So, there are things that a treaty can do which a Congressional-Executive Agreement cannot, giving treaties a bit higher status than Congressional-Executive Agreements. In the case of the Trade Agreements this difference may be crucial. For example, insofar as the States have generalized power to provide for the general welfare of their citizens which the Federal Government cannot breach, Congressional-Executive Agreements would not be sufficient for an international authority in the first place place because such an agreement cannot exceed the authority of Congress and the Executive to supercede certain rights reserved for the States and the people under the Constitution.

      In this respect treaties have more scope as the example of Wikipedia illustrates. Apart from this, however, the proper way of terminating international agreements of various types is a legal tangle, on which the Supreme Court has never imposed any clarity. Given the way Congressional-Executive Agreements are concluded, it hardly seems possible that any more rigorous procedure would be needed to terminate them. Either their rejection by the Executive or the Congress (by majority vote of both Houses would appear to suffice.

      With Article II treaties however, there has been no ruling on whether they may be terminated by the President alone, or the President and Congress by majority vote of both Houses, or whether they must be terminated either by the President alone, the Senate by a 2/3 majority alone, or by both. My own view is that if a treaty must be ratified by the President with the advice and consent of 2/3 of the Senate, then either 2/3 of the Senate or the President ought to be able to withdraw that ratification to terminate that treaty. But that ruling has never been made from the Supreme Court, and historically treaties signed by the United States have been terminated by Presidents or Presidents and the Congress when they wanted to do that.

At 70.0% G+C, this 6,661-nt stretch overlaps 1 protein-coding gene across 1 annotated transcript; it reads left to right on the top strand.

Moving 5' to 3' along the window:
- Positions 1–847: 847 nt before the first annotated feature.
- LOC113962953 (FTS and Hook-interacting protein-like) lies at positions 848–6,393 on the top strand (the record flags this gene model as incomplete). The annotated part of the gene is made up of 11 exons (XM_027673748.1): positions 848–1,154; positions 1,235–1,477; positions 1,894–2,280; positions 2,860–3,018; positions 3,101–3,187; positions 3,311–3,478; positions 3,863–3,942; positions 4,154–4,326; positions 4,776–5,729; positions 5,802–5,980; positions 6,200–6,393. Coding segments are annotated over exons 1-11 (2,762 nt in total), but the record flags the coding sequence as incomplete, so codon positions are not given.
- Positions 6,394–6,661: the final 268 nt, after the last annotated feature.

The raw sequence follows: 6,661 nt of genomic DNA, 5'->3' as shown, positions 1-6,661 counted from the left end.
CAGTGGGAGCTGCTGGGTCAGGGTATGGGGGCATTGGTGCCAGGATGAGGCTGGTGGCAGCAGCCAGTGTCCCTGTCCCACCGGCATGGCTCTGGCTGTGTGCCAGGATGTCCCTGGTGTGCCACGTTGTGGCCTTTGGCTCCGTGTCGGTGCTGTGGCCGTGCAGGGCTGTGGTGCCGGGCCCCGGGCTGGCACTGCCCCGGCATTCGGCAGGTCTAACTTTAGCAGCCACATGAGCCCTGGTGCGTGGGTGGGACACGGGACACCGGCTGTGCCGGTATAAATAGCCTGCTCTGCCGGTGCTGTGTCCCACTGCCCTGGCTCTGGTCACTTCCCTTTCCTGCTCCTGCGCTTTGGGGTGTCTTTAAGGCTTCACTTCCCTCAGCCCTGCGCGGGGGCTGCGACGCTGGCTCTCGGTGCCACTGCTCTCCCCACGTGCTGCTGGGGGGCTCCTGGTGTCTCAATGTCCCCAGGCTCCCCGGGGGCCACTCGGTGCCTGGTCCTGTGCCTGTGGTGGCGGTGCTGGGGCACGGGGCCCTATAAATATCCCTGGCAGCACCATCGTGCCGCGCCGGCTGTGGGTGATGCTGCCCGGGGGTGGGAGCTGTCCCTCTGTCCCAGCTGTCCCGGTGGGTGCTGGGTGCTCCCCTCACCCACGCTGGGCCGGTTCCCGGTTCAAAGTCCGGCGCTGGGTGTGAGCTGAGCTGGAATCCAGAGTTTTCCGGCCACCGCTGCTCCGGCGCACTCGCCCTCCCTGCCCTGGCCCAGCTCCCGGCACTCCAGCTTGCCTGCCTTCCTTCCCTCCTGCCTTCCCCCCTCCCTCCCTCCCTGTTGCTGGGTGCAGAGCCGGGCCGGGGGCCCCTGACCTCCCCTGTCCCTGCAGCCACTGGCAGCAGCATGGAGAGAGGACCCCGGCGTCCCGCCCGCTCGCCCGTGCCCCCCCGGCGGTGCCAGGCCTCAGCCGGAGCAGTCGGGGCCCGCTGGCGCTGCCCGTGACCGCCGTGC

You point that according to international law, such a termination would not relieve the United States of its treaty obligations, and that is true for what it is worth. But since the United States is a sovereign state, international law is more custom and tradition than it is positive law, and if the United States or other nations decide to reject an obligation under international law, there is very little to do about it except engage in a war to enforce a dubious obligation that may not be recognized by the people of the nation that has terminated the treaty anyway.

      IN any event. going back to the present case, since NAFTA is not a treaty, but a Congressional-Executive Agreement, it, or any of its parts may be repealed by passing a new law. With reference to the complaint of Joe Oliver it is clear that insofar as Dodd-Frank and the Volcker rule, in particular, is in conflict with NAFTA, then it follows that the part of NAFTA it is in conflict with is now null and void, even if the rest of the “treaty” has not been superceded by later actions of Congress and the Executive.

  3. Joe Oliver is not the brightest bulb in the bunch–See:
    And too:

    Any Finance Minister who thinks balancing the budget is more important than spending for achieving full employment is proof of the existence of the “Peter Principle.”